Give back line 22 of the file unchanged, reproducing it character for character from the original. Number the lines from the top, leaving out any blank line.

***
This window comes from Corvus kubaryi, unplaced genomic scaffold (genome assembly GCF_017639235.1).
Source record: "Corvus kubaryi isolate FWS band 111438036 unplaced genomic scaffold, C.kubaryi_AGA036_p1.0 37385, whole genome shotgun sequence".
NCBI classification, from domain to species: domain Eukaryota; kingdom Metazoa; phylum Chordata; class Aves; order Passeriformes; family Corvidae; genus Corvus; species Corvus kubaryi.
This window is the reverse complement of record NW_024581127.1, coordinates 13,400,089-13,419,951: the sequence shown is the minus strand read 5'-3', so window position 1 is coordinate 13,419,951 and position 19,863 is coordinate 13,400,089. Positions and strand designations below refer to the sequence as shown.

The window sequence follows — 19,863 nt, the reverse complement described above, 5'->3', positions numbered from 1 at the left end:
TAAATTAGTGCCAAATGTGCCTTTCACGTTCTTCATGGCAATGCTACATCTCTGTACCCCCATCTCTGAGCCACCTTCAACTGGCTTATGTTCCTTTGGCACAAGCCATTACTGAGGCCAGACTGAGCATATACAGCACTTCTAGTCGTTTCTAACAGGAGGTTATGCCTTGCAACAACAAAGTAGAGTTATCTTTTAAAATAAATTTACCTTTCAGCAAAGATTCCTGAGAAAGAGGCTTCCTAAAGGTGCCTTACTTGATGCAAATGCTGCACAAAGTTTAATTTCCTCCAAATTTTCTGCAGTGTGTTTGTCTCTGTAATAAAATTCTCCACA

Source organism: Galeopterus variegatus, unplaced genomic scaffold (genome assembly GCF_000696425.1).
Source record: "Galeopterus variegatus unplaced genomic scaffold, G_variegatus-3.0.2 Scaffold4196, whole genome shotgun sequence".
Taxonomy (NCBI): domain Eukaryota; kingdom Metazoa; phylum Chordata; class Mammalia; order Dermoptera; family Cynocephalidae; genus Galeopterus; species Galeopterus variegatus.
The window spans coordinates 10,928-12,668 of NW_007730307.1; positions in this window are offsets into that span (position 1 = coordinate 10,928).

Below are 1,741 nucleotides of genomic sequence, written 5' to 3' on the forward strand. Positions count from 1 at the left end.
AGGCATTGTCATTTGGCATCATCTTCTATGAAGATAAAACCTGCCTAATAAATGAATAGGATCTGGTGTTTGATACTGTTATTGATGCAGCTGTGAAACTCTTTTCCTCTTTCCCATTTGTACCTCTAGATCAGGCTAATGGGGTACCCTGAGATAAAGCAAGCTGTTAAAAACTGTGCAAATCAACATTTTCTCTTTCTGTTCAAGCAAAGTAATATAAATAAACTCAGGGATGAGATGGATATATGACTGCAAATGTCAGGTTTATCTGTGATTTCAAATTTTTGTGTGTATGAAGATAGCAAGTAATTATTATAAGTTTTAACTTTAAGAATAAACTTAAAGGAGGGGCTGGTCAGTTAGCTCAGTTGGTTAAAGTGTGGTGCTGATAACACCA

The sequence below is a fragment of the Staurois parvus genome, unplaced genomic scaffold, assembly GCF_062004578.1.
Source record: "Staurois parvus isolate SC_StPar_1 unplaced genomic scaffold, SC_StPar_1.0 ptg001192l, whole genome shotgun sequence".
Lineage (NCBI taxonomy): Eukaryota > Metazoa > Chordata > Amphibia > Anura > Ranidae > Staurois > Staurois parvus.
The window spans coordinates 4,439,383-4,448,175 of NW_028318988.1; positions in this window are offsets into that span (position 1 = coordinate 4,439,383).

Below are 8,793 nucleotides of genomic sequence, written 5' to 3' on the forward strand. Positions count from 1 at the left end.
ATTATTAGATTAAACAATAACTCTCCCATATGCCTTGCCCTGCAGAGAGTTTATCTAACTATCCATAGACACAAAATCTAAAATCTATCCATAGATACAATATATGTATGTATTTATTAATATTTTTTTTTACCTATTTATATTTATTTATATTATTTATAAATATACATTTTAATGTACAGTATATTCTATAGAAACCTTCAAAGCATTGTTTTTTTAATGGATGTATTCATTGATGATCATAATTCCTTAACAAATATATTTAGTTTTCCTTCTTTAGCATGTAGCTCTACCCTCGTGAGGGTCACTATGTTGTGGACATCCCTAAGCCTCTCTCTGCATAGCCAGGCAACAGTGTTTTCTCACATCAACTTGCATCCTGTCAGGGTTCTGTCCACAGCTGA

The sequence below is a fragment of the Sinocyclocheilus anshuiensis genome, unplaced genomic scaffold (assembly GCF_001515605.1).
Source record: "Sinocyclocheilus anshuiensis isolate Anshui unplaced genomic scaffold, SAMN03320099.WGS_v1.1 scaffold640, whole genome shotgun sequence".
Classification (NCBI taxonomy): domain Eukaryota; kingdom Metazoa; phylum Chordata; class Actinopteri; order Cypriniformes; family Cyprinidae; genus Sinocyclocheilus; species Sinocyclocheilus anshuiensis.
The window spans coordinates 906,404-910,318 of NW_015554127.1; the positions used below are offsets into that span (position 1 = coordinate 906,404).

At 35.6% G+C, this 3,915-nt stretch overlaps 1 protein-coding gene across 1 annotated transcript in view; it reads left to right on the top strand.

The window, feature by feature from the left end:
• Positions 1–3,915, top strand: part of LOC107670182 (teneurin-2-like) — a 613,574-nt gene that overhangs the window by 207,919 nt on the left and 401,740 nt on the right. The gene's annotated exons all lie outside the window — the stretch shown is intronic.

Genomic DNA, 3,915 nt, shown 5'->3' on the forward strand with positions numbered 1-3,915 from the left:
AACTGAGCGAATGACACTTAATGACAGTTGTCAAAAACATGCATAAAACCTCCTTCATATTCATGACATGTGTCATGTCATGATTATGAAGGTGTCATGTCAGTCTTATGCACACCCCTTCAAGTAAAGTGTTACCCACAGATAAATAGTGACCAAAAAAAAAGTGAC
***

The window spans coordinates 906,404-910,318 of NW_015554127.1; the positions used below are offsets into that span (position 1 = coordinate 906,404).